Kyle Strobel and John Coe recently coauthored Where Prayer Becomes Real: How Honesty with God Transforms Your Soul. Kyle serves as professor of spiritual theology and formation at Talbot School of Theology at Biola University. John Coe ministers at the same school as professor of spiritual theology and philosophy. First, as Romans 8:26 tells us, we don’t know how to pray as we should. But this doesn’t mean we should despair or stop praying. Rather, prayer presents an invitation to embrace God’s love in the truth of who you really are. For when you speak the truth of your soul to God, He loves you in the deepest places of your heart. However, prayer often sounds good as an ideal, yet feels bad and confusing in reality. Prayer, though, isn’t a place to be good. It’s a place to be honest.
Furthermore, Kyle and John view mind wandering during prayer as a gift. Because mind wandering reveals the deep truth within us – which God already knows. In addition, by faith Jesus calls us out of hiding to pray honestly about the truth in our hearts. Above all, God is greater than your heart. Since He knows everything, we have nothing to lose. Therefore, we must ground ourselves in the good news of prayer, not merely learn new prayer techniques. Most significantly, our assumptions about who God is, as well as the kinds of things He will and will not do, deeply shape our lives with Him. Also, our expectations when God seems distant and our soul’s punctured throw us back on ourselves and our resources. Instead of turning us toward God.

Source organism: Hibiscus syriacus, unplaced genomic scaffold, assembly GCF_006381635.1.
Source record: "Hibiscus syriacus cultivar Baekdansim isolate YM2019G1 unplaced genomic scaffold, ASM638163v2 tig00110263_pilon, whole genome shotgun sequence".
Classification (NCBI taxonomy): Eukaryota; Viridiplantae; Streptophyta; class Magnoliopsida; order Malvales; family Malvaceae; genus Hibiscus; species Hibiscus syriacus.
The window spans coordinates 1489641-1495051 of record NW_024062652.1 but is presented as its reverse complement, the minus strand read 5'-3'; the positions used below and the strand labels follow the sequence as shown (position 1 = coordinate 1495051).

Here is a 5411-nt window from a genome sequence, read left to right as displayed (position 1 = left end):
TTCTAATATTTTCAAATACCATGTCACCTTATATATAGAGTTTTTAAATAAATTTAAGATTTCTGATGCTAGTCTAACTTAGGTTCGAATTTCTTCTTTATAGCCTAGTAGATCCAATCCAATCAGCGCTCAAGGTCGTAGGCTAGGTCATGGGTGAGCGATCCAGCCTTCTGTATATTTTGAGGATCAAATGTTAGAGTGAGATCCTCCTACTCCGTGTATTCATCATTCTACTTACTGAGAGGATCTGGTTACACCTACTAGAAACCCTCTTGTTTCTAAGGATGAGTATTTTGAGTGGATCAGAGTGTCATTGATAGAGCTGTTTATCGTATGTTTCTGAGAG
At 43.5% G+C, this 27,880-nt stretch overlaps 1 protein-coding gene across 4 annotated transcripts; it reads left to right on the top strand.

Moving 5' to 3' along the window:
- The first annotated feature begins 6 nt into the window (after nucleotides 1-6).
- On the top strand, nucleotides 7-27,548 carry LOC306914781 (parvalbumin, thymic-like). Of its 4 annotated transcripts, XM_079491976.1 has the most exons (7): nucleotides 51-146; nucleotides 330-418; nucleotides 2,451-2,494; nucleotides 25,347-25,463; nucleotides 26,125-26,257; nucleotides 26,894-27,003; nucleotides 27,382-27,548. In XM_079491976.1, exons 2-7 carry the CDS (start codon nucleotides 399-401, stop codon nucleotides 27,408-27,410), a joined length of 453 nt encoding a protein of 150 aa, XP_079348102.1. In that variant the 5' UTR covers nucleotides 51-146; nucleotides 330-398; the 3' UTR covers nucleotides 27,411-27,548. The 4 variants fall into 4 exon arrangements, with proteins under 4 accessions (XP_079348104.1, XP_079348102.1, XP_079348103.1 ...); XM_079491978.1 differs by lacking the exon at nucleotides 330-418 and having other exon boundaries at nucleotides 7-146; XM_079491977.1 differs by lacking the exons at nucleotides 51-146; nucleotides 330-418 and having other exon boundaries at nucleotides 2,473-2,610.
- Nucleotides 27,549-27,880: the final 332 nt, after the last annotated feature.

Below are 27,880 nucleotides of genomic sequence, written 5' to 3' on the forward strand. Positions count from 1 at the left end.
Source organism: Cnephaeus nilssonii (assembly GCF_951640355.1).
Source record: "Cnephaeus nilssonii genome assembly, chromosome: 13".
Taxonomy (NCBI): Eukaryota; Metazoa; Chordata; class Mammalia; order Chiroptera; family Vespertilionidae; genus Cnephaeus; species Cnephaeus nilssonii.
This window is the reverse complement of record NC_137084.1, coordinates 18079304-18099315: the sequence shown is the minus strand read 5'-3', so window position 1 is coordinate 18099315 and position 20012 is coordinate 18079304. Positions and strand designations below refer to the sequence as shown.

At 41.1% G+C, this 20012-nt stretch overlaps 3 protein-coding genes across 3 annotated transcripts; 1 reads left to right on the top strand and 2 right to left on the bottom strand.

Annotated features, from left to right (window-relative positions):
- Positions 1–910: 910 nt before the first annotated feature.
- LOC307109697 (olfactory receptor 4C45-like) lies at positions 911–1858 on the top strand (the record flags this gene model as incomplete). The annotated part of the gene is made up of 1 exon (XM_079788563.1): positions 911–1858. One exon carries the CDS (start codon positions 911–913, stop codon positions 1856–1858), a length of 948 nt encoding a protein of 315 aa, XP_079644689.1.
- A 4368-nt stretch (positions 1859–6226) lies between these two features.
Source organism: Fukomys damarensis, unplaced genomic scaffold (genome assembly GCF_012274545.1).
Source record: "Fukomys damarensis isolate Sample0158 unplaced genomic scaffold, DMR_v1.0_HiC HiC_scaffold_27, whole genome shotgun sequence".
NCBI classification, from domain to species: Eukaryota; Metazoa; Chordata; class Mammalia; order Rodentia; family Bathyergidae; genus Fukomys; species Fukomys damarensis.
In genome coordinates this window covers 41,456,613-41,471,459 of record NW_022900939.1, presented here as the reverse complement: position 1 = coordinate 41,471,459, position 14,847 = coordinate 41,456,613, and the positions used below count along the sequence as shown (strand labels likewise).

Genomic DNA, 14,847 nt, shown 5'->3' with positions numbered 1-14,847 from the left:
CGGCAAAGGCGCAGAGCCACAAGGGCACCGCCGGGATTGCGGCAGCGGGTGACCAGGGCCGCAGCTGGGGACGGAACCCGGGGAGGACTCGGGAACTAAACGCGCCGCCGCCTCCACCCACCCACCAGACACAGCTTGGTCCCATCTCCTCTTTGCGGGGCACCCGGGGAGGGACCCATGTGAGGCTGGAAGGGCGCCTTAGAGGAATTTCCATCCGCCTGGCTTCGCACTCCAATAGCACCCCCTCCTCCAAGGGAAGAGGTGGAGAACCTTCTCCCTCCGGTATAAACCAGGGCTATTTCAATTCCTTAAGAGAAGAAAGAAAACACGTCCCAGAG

The Psalms serve as a key training ground for our calling to pray – a place where prayer becomes real. And what God sees He wants us to pray. In His grace, Jesus receives us as we are – and He refuses to leave us there. But as we seek to be faithful, like the psalmists, we find ourselves wrestling with God. Also, we realize that God wants to hear all that is in our hearts. Thus, the Psalms, the inspired prayers of God’s people, teach us how to talk to God in the varied seasons of our spiritual lives. Hence, we must intend to be with the Lord. However, our contrary habits and intentions of the heart commandeer this intent. To intend to be with God means to actually show up in His presence. Rather than use God to have life on your terms.
Finally, God calls us to be present to Him. That enables us to be present to others. Because God makes Himself present in the deepest and most profound ways possible. Consequently, Kyle and John describe where prayer becomes real:
“The struggle to lay down our will to embrace God’s will is the struggle to pray like Jesus. What we mustn’t do is simply affirm God’s will to stop the struggle from beginning in the first place. It is too easy to say, ‘God is God, and he will do what he wants’ without actually engaging him deeply about what this does in our hearts.”